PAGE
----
Undercar: Diagnosing And Repairing Wheel Bearing Noise
Some of my peers in the media are preaching that today’s kids aren’t interested in driving anymore. In fact, one columnist recently wrote that the dwindling love affair with the auto will have a significant impact on car sales.
By Jeff Stankard, publisher
Lately, I have been reading and hearing reports that could cause us all to question what we are doing.
Perhaps news has been slow as of late (I really doubt that), but there seems to be a ground swell of alarm emanating from my peers in the media that kids aren’t interested in driving anymore.
One columnist wrote that the dwindling love affair with the auto will have a significant impact on car sales.
While this group of kids and many readers of Tomorrow’s Technician are commonly referred to as Generation Y, they also go by names like the Millennial Generation, Millennials, Generation Next, the Net Generation and Echo Boomers. They are said to represent 70 million people, from teenagers to twenty-somethings.
According to the U.S. Department of Transportation (DOT), back in 1978, 75% of 17-year-olds had their driver’s license compared to just 49% in 2008.
And, the DOT states that this declining trend continues for 18- and 19-year-olds, too.
So what’s going on? Did this country build a bunch of mass transit systems in the past couple of decades? Are guys taking the bus when they go out with a girl? Or are kids locked in their rooms playing Xbox and writing on each other’s wall (that’s a Facebook term)?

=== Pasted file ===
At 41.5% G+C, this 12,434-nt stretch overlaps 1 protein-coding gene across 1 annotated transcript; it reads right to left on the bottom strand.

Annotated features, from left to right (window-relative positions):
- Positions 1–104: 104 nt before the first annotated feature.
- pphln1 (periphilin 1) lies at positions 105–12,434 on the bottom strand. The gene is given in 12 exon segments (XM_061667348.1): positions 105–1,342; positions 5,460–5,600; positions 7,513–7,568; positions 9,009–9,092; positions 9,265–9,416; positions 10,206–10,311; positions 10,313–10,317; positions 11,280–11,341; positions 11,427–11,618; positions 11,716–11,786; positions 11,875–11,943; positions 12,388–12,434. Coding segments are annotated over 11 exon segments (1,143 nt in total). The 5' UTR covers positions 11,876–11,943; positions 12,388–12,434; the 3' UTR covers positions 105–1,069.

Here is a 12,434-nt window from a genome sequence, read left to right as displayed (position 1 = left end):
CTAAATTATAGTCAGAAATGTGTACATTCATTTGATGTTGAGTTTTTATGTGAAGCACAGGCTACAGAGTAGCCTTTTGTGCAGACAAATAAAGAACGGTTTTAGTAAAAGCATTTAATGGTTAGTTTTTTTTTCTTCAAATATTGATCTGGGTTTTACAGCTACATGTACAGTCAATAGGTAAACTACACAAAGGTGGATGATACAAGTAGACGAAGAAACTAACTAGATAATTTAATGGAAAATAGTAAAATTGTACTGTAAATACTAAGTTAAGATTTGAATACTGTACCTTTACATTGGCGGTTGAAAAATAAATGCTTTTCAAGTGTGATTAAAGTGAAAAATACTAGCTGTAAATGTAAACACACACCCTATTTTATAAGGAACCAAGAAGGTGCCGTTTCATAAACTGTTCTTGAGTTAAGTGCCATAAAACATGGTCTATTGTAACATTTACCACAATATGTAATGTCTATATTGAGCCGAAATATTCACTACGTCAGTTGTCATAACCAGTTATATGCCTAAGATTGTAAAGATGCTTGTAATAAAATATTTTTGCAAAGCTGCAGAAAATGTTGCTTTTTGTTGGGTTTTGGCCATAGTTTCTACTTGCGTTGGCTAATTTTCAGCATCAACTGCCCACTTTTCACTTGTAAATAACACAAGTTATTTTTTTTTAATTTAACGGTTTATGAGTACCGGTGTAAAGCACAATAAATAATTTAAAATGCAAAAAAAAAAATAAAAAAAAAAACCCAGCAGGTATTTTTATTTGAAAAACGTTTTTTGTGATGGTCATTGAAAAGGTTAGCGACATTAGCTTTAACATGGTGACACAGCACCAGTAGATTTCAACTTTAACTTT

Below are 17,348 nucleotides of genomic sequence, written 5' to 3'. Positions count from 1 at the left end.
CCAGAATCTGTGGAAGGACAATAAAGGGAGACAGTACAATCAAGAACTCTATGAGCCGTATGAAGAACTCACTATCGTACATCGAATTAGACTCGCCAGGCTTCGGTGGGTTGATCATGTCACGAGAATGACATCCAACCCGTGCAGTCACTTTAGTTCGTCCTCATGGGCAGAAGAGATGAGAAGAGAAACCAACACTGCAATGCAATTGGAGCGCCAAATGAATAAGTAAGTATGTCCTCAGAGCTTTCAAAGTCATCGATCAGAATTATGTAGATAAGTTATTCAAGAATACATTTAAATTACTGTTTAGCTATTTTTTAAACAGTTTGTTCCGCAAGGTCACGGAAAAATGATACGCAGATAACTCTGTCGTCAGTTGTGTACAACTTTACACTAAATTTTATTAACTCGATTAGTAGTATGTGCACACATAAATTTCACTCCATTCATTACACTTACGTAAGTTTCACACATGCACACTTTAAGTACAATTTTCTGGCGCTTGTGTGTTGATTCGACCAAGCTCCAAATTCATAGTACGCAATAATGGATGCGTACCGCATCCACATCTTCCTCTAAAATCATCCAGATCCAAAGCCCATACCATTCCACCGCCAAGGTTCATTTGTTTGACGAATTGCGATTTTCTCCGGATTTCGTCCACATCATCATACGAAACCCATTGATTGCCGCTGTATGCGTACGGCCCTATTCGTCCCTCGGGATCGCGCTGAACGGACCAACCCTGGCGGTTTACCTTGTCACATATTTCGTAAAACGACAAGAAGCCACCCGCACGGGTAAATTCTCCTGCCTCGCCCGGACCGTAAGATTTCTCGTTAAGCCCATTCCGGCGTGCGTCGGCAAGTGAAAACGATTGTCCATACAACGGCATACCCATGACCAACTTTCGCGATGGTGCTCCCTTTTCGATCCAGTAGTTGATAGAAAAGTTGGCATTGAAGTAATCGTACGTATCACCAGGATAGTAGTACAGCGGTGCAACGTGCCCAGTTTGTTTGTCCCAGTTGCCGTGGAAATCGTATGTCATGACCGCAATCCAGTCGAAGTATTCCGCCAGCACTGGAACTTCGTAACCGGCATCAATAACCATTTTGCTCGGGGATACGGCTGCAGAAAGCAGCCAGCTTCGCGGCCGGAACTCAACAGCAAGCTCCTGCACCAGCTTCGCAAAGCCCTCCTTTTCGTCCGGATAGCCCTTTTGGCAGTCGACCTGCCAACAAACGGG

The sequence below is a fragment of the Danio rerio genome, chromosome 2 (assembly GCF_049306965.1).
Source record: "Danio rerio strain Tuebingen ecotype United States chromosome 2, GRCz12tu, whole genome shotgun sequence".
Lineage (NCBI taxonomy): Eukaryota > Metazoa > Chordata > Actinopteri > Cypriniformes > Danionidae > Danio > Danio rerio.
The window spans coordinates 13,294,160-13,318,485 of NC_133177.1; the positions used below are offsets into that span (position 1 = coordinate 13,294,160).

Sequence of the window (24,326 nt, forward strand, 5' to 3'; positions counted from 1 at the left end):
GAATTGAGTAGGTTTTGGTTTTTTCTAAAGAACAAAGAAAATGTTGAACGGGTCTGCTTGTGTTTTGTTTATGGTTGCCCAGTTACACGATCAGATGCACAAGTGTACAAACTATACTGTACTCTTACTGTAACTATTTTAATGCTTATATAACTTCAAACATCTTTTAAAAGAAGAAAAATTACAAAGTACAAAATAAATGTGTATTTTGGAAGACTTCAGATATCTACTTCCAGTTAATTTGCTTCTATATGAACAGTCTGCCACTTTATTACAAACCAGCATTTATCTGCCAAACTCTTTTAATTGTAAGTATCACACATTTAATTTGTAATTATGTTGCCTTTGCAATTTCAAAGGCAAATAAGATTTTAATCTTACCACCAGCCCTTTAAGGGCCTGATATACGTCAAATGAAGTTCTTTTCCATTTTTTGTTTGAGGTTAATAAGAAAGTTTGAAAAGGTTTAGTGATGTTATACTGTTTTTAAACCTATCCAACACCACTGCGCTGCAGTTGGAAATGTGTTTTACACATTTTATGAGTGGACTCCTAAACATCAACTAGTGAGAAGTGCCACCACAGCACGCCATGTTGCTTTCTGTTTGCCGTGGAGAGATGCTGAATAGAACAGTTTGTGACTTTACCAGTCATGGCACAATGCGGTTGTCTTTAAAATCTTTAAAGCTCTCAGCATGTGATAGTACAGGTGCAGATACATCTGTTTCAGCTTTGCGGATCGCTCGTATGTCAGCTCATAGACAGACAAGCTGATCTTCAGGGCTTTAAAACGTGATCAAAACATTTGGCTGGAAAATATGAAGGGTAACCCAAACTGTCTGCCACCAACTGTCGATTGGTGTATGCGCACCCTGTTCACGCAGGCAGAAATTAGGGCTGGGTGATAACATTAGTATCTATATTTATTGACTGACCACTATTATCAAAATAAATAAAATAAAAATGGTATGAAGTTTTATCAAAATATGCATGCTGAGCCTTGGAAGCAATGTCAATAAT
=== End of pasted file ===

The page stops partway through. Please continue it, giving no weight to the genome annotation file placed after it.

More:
I think the issue lies with the fact that it is expensive to be a driver these days.
Gasoline and service/repairs aren’t cheap, and then when you factor in the cost of insurance, you’re talking some serious expenses added to the budget. Trust me, I’m living it every day.
Both my Gen Y children, a son and daughter, received their temporary driver’s license on the very first day they were legally eligible at 15 1/2-years-old.
They now have lots of opinions about how I drive and what I should drive. My son’s (he has his temps and turns 16 in August) drivers ed class is full of pimply-faced kids.
They all know who has their license, when the others will turn 16 and whose parents won’t let them get a license. My brief and limited research study tells me the kids want to drive, but the parents are the problem.
Getting a driver’s license is still a right of passage, which is fueled by the need for independence, but also the passion for cool, fun and interesting cars and trucks.
I tip my hat to the Kia Soul and Forte, the new Ford Focus, Camaro, Mustang and Challenger, and the technology that kids relate to like Synch, Bluetooth, GPS, OnStar, iPod ports and hard drives in the sound system.
I’d say the same interest and passion to drive that you and I had when we were 16 is still out there, so don’t believe everything you read and hear.